Electronic health records can record not only clinical care, but non-clinical information to assess patient-physician interaction and determine how that may impact patient care, according to a new study in Health Services Research.
The researchers, from the Palo Alto Medical Foundation Research Institute and the University of Minnesota, sought to assess the reliability of data in EHRs for measuring the processes of care among primary care physicians, and examine the relationship, if any, between these measures and clinical outcomes. They studied data for 13,370 patients with diabetes and 49,561 patients with hypertension in Northern California, examining the number of e-messages between patients and physicians, the number of e-messages among physicians about their patients, and the "time to third" next available appointment, which indicates continuity of non-urgent care.
The resources found that all three were reliable factors of physician processes of care. The patient outreach also seemed to affect clinical outcomes; better cholesterol and blood pressure control were associated with more frequent messaging to diabetic patients; and more in-person visits were associated with better blood pressure control in the hypertension patients.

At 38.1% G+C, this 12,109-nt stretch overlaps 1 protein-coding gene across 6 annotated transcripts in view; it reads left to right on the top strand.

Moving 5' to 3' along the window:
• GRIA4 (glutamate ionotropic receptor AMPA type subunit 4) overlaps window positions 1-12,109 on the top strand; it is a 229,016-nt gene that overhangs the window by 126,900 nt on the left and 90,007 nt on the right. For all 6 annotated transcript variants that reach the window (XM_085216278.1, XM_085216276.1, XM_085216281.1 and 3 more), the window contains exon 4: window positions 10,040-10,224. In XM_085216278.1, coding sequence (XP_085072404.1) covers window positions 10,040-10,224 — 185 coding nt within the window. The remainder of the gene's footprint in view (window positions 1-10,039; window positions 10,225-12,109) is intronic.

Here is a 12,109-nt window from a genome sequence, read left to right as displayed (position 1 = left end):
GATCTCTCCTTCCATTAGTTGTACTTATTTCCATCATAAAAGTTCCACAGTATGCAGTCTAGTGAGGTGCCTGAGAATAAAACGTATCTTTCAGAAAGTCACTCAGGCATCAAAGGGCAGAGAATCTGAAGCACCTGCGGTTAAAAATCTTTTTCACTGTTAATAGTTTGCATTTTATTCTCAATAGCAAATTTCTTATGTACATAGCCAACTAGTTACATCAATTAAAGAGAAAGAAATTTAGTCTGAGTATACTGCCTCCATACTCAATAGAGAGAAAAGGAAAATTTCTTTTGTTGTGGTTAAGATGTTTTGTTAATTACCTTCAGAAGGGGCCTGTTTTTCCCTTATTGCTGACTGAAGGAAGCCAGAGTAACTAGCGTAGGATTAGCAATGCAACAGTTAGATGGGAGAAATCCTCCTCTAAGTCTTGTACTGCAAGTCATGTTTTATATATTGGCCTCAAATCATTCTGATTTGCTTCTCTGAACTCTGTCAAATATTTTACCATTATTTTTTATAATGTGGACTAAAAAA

"The EHR offers process of care measures which can augment patient-reported measures of patient-centeredness," the researchers noted.
However, the study didn't necessarily indicate a direct cause and effect between the non clinical processes and the clinical outcomes, according to an announcement. The study authors themselves recommended that future research be conducted.
This is not the first study indicating that EHRs and other health IT tools can facilitate communication between caregivers and patients, and that patients increasingly turn to them. One recent survey found that 17 percent of consumers use e-health tools and 85 percent want to communicate with their providers via email or secure messaging.